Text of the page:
Pope Francis has refused Cardinal Reinhard Marx’s offer to resign over the clerical sexual abuse crisis, saying that although the German prelate had been courageous in taking responsibility for past scandals, Marx should stay in post.
Cardinal Marx is one of the most influential leaders in the church and has not been accused personally of mishandling cases. But in a decision that sent shockwaves across the Church, he submitted his resignation to the Pope over institutional failings. The 67-year-old cardinal, who is eight years off retirement age, set out his reasons for stepping down in a letter on 21 May.
In his response, Francis agreed with the cardinal that the abuse crisis has been a “catastrophe” and that “each Bishop of the Church must take it up and ask himself what should I do in the face of this catastrophe?” This includes, the Pope said, making a “‘mea culpa’ in the face of the many historical errors of the past…and before the many situations, even if we have not personally participated in that historical situation.”
The Pope praised Marx's offer to step down which he says displays a “Christian courage that does not fear the cross” and that reform in the face of the abuse crisis cannot consist merely of “words” but putting one’s life on the line. Jesus’ reform, Francis pointed out, is not contained in a particular religious project but is witnessed to “with his flesh on the cross”. Francis went on: “And this is the path, the one that you yourself, dear brother, assume when you present your resignation.”
Nevertheless, the Pope said he would not accept Marx's offer.
“That is my answer, dear Brother. Continue as you suggest, but as Archbishop of Munich,” Francis wrote.
He then recalled that St Peter, despite presenting his “resignation” to Jesus as a “sinner”, heard the reply from Jesus: “Shepherd my sheep.”
Following Marx’s resignation offer, a number of German Catholics called on the Pope not to accept it, including Thomas Sternberg, the head of the Central Committee of German Lay Catholics. The cardinal is an ally of Francis and a supporter of the Pope’s vision for a more synodal church, and along with leading the Munich and Freising diocese sits on Francis’ council of cardinal advisers, and is co-ordinator of the Holy See’s finance body.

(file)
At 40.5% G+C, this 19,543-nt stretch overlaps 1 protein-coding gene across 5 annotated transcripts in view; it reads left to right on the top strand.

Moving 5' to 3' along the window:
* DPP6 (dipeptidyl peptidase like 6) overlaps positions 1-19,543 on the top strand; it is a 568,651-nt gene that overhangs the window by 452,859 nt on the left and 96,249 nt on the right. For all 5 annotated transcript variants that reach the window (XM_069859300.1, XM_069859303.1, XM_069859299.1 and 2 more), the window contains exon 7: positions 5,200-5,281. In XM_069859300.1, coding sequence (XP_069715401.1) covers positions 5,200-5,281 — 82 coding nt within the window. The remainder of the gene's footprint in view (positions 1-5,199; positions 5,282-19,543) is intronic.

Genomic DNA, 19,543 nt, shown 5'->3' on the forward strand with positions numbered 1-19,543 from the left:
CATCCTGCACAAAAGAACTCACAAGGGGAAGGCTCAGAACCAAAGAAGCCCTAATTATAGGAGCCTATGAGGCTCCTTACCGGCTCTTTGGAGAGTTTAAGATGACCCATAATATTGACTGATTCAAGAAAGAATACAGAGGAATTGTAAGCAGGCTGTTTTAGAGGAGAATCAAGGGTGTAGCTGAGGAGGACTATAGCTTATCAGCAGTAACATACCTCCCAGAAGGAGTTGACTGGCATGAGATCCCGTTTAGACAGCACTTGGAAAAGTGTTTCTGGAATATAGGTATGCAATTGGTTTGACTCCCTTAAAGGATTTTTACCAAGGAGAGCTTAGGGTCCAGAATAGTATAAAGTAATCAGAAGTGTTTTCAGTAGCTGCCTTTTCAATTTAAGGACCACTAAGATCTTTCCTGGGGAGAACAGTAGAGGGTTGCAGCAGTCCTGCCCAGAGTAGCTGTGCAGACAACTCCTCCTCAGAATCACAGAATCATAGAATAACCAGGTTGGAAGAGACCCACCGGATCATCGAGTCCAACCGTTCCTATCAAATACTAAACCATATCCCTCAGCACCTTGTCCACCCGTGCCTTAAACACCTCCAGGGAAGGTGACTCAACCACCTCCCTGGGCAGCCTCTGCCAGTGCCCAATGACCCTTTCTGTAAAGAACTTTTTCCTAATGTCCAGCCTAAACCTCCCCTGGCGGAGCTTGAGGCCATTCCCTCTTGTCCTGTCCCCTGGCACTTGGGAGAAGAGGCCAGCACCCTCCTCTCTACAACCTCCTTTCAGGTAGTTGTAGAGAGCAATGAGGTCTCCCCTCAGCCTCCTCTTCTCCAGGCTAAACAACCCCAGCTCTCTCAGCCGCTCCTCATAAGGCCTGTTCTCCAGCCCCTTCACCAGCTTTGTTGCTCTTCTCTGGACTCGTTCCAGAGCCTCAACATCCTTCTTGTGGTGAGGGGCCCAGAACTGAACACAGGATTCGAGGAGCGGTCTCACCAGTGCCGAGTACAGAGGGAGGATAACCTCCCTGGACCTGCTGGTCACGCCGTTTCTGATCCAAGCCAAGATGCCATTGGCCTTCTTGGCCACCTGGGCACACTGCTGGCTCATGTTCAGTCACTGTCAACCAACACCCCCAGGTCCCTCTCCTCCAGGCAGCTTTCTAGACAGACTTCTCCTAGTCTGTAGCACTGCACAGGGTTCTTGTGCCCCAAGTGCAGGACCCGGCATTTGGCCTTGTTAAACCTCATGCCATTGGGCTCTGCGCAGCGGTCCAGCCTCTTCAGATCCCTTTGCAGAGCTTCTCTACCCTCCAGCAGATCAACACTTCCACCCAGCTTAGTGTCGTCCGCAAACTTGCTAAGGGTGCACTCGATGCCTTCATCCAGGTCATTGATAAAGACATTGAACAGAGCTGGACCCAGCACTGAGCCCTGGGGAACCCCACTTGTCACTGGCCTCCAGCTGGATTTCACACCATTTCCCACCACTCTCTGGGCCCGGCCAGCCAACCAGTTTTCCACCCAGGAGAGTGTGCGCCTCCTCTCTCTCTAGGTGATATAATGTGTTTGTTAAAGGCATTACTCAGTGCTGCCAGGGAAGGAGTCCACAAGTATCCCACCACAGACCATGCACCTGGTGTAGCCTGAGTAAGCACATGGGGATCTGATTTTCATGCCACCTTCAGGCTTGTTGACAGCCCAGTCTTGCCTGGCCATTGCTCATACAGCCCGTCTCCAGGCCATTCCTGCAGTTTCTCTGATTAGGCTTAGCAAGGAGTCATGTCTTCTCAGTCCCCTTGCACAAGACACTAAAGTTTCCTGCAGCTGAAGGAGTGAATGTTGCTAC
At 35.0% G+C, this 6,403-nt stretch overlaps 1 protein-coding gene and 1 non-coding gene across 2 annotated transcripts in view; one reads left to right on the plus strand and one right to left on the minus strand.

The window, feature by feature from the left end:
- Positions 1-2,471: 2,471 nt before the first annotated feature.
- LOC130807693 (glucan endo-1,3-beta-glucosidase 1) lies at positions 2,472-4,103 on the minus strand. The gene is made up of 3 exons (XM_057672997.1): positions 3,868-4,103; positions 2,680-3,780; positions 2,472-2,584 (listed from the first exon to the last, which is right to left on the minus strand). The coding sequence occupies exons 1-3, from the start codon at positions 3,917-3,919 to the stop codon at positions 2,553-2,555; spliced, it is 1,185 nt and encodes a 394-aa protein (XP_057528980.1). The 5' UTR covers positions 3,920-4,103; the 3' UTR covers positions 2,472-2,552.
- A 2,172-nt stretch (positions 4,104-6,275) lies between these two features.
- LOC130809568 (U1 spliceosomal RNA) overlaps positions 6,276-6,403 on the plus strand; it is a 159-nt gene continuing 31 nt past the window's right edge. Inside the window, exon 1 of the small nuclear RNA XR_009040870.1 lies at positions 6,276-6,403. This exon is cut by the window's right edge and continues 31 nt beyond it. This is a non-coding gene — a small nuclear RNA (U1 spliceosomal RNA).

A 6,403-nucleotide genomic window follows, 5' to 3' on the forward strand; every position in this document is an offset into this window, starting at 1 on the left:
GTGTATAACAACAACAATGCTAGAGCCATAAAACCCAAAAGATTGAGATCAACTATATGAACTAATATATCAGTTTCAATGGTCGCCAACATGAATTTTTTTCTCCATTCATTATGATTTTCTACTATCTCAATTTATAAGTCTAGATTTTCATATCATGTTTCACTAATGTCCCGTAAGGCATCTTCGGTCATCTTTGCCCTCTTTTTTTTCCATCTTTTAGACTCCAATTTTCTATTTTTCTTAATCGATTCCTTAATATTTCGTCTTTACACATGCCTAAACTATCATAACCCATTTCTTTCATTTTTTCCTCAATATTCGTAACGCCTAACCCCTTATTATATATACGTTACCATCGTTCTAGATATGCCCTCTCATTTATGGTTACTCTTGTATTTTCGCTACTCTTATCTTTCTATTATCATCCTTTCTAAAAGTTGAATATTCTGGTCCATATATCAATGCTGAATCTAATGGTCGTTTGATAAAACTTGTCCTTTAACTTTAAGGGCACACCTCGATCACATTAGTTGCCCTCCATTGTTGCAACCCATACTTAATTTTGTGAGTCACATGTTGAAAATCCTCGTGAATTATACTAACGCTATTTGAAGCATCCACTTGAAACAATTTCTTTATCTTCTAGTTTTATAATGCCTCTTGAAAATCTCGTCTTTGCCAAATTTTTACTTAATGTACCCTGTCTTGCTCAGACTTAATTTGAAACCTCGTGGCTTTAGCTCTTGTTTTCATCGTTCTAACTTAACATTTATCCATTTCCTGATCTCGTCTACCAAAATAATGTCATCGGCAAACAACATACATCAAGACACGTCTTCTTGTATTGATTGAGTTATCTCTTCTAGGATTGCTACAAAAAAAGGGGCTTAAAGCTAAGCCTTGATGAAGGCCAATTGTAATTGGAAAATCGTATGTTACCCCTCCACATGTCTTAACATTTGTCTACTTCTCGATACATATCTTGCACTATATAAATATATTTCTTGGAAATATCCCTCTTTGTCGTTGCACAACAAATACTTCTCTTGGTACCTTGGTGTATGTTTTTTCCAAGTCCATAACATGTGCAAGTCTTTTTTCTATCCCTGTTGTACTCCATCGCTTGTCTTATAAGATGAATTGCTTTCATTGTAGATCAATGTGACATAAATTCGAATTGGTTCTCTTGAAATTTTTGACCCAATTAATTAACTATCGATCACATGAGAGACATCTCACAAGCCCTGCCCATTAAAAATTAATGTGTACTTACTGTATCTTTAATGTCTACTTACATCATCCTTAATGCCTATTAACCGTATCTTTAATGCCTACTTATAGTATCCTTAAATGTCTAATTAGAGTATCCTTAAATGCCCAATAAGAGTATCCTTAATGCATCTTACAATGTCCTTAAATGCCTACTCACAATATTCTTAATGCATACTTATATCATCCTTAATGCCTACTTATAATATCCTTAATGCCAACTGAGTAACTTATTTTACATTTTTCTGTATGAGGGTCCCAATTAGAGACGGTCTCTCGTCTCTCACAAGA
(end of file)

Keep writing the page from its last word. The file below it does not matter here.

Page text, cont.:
In his resignation letter, the cardinal said the church had reached a “dead-end” but hoped that a turning point would be found through synodality: a less hierarchical, less clerical model of the Church and one which brings lay people, priests and bishops together to forge a common mission.
Cardinal Marx has spearheaded a “synodal path” in Germany, although this has come under heavy criticism for focussing too closely on contentious topics such as women’s ordination, priestly celibacy and sexuality. In his letter to Marx, published by the Vatican on 10 June, the Pope has sent a message to the synod in Germany by saying that neither power, money or the “opinion of the media” will save the Church, nor will the “power of institutions.”
At the same time, the letter represents a strong endorsement of Marx’s leadership and analysis of the abuse crisis. It only serves to strengthen the cardinal’s position in overseeing the synodal path in Germany.
Meanwhile, Cardinal Rainer Woelki, the Archbishop of Cologne and one of the most prominent critics of the German synodal process is under pressure to resign for his handling of abuse. The Pope has recently ordered an apostolic visitation (inquiry) to examine Woelki’s record and Marx's offer to resign has only served to make his position look more unstable.
Some voices in the Church, including those in the United States who are hostile to the Francis papacy, have claimed that Germany's synodal pathway is a road to schism. For his part, the Pope has given qualified support to the German synodal journey. While praising the Germans taking the initiative, he has emphasised that reform cannot come simply through re-organising structures but by placing the Holy Spirit at the centre of the renewal process.
In Rome, Marx’s offer to resign on the basis that leaders must take responsibility for institutional failings was not welcomed by everyone.
In a letter to Vatican newspaper l’Osservatore Romano, published on its front page on 8 June, Cardinal Julián Herranz argued that abuse and its cover-up are personal, moral failings, rather than institutional ones. The 91-year-old cardinal is a former high-ranking legal officer who was president of the Pontifical Council for Legislative Texts. Others in the Vatican share his view.
Had the Pope accepted the resignation of Marx it would have set a new precedent for bishops stepping down on a principle similar to that of “ministerial responsibility”, the convention that a government minister should resign for serious misdeeds that took place in their department, even if they were personally not responsible for wrongdoing.